For several years, I worked inside the House of Commons, as a journalist.
My job was to roam freely, to find stories that weren’t part of the daily lobby briefing, to stay away from the usual political tit-for-tat. This meant that I got know the inner workings of the vast machine that is Parliament, became familiar with the committees and business, the bulk of which goes unreported.
I would attend sessions when only a few other souls, apart from a handful of committee members, would be present. Sometimes, late at night, I would look across the Press Gallery and see just the reporter from Hansard, the pair of us gazing on to a virtually empty Chamber below. I would devour reports that I’m sure hardly anybody else read, always starting from the back, at the evidence submitted to the inquiry, searching for a nugget of information, anything on which to hang a story.
Crucially, I got to appreciate the sheer mountain of material that many MPs are expected to get through, and understand that when our democracy works it works well, and that by and large, the power of our elected representatives en masse is deserved.
Some of our supposedly public-serving institutions could do with being reminded of this. There is a sense, increasingly, that they see themselves above and beyond society, answerable to no one, able to decide for themselves what is in the people’s interest.
One in particular stands out at present for its inability to see what matters, what it should really be focusing upon. I refer to the Financial Conduct Authority (FCA).
This is a watchdog that, when previous incarnations are taken into account, is reviled by a substantial body of politicians. You would think it would learn from previous mistakes and concentrate on judging the moods of MPs and doing right by them. You would be wrong.
They have been forced to order, yes order, the watchdog to publish a report into the maltreatment of thousands of struggling small businesses by the Royal Bank of Scotland (RBS). The bank is believed to have put the pursuit of profit ahead of caring for its weakened clients. One leaked memo referred to them as “basket cases”, and in a section headed “Rope”, staff were told that: “Sometimes you need to let customers hang themselves.”
The Treasury select committee must publish the “final, unredacted” report by 16 February or they will consider releasing it themselves.
RBS has previously said it “could have done better” for the 12,000 small business customers served by its since-abolished Global Restructuring Group. Last year, the bank, which remains more than 70 per cent taxpayer-owned, put aside almost £400m to compensate some of the affected businesses.
The FCA report is into the “widespread and systematic” mistreatment of small and medium-sized enterprises (SMEs) by the RBS group. You would think with that remit, and the fact that SMEs play such a vital role in our economy, are the bedrock of creating wealth, and their wellbeing matters hugely to MPs of every persuasion, that the regulator would do its utmost to reveal all.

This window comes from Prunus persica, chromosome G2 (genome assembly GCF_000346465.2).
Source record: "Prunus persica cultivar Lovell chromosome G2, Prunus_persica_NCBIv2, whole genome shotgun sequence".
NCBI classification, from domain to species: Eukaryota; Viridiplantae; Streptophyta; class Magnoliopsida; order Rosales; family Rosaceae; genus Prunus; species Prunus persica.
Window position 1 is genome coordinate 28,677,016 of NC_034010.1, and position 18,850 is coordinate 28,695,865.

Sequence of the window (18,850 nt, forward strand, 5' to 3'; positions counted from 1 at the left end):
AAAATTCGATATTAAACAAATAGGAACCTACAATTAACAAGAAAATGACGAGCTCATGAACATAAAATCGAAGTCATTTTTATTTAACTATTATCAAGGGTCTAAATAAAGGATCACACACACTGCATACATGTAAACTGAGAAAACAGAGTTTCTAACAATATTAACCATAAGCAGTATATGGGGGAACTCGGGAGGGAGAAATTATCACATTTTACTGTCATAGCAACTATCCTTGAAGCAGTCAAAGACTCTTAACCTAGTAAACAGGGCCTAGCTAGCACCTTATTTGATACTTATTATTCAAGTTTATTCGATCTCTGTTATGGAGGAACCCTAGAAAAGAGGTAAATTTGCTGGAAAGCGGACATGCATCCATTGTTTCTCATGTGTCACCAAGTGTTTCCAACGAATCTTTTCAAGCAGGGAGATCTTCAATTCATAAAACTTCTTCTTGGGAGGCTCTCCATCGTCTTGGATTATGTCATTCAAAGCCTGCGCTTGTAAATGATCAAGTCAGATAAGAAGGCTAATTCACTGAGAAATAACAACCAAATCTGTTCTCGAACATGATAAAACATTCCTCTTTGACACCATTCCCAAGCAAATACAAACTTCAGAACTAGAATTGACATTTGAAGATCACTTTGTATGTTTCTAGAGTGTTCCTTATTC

This is a report, too, don’t forget, that goes to the heart of our fractured relationship with banks, with an industry that has still not recovered its reputation post the banking crisis – the same crisis that plunged so many of those small business clients into trouble. And, in the case of RBS, we’re also talking about a bank that was bailed out by the government and is effectively state-owned.
But no. The FCA, led by its chief executive Andrew Bailey, who is tipped to be a leading contender for the next governorship of the Bank of England, has dug its heels in.
This, despite the appearance, too, of sections of the report on social media. Leaked parts of the review have been shown to newspapers, and to at least one MP.
However, the FCA says it will produce the document but only after it has determined whether to take action against RBS, and once it has fulfilled a legal duty to afford those managers who are criticised the right of reply.
Mr Bailey, this is not how to win friends and influence those people who you might be calling upon should you wish to succeed Mark Carney as Bank governor.
Neither is it doing right by those who should come first in this process: the owners of the harmed SMEs, and their workers who lost their jobs. Bailey, though, is sticking to his guns, saying to MPs that it could take weeks before his FCA colleagues could even start contacting those RBS managers.
This, after the authority has had the report for a full 18 months already, and four years since the review was announced.
It is, as Nicky Morgan, chair of the Treasury committee, says, that the “the FCA has lost control over the timing or content of further public disclosures from it.”
Actually, it appears worse than that. It’s as if the FCA does not care, is moving entirely at its own speed, regardless of the pace necessary to appease those damaged small businesses and begin correcting the harm done to them.
They’re at one end, and the mighty suits in the watchdog are at the other. Bailey’s defence is that he is obeying the legal advice. But he would be better advised to pay more heed to the victims. It might serve him better, as well, to consider who makes the laws in this country, and to supply the MPs with what they’re seeking.
Chris Blackhurst is a former editor of The Independent, and executive director of C|T|F Partners, the campaigns and strategic communications advisory firm
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